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Cyclone also delivers a blow to the Bengal tiger reserve

2008.01.21 Think the Earth Staff

A highly destructive cyclone, "Sidr " hit southwestern Bangladesh on 15th of November last year. According to the NGO, Shapla Neer, it is said that so far more than 4,000 people have been confirmed dead and over 6 million are said to have been affected. On site, people are still making efforts for restoration; not only people but plants and animals have also suffered from the devastating cyclone.

For example, let's take a look at the world's largest mangrove forests in the Sundarbans National Park, which stretches from Bangladesh into India. On 18th of this month, Reuters said that at least 60% of approximately 6,000 square kilometers of mangrove forests were afflicted and an epiphytotic referred to as 'top-dying', which deadens the treetops from about 20 meters high, has been spreading.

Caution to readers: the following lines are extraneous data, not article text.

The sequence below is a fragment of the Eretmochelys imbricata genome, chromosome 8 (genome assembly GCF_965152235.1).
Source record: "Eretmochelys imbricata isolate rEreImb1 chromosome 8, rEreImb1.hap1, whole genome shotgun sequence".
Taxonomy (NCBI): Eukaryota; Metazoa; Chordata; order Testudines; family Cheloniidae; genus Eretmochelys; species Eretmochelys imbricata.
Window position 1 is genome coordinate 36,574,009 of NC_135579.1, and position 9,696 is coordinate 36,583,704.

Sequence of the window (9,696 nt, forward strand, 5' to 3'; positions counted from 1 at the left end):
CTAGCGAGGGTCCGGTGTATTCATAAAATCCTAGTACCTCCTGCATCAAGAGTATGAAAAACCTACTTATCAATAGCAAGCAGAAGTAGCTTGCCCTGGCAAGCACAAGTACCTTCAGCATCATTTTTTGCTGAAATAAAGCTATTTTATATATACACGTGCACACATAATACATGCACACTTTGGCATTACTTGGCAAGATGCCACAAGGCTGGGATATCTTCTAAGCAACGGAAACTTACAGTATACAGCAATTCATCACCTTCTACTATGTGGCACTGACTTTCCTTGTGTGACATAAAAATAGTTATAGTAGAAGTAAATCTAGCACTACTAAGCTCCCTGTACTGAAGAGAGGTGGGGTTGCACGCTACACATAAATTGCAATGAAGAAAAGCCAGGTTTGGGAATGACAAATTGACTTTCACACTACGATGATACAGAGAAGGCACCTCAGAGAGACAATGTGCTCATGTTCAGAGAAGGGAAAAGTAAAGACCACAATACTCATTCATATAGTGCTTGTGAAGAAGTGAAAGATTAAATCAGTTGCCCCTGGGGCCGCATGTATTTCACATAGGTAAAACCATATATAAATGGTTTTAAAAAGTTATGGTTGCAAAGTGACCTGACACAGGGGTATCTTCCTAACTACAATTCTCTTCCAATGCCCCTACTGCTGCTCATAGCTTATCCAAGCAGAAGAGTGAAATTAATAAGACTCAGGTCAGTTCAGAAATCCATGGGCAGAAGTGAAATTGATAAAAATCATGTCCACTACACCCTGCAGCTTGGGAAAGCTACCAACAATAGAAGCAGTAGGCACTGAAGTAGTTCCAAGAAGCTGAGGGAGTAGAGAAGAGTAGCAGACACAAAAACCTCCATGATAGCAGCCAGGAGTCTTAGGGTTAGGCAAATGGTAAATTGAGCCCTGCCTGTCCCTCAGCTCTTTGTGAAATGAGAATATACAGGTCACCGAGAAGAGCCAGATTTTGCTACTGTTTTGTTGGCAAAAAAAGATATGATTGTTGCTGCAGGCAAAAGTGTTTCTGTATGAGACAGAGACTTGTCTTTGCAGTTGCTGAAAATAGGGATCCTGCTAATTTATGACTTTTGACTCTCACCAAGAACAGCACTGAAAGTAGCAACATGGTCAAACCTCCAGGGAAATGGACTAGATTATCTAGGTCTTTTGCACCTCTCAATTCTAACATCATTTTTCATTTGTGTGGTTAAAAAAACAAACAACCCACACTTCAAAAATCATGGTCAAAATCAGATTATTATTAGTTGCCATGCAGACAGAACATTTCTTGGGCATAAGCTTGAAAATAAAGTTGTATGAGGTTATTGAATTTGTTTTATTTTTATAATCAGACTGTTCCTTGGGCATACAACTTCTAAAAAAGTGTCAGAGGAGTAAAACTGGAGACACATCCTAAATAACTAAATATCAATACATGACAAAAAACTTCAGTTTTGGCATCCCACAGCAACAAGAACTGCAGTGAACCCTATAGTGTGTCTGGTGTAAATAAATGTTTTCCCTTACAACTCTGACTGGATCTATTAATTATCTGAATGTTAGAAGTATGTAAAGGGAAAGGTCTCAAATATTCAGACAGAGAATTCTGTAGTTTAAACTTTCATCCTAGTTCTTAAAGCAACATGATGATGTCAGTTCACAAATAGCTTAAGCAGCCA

There is a reserve in Sundarbans for endangered Bengal tigers, so there is also concern for their wellbeing. It is said that in the past 100 years, the wild tiger population has decreased by 95%, and now there are only about 5,000 in the whole world. Half of this population is comprised of Bengal tigers that live in India and Bangladesh. Notably, Sundarbans is the largest Bengal tiger habitat in the Indian subcontinent protecting over 400 tigers.

Some experts point out that 'top-dying' that is affecting mangroves may be the result of increase in soil salinity, but nothing specific is known yet.

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Bangladesh (Asia/Oceania

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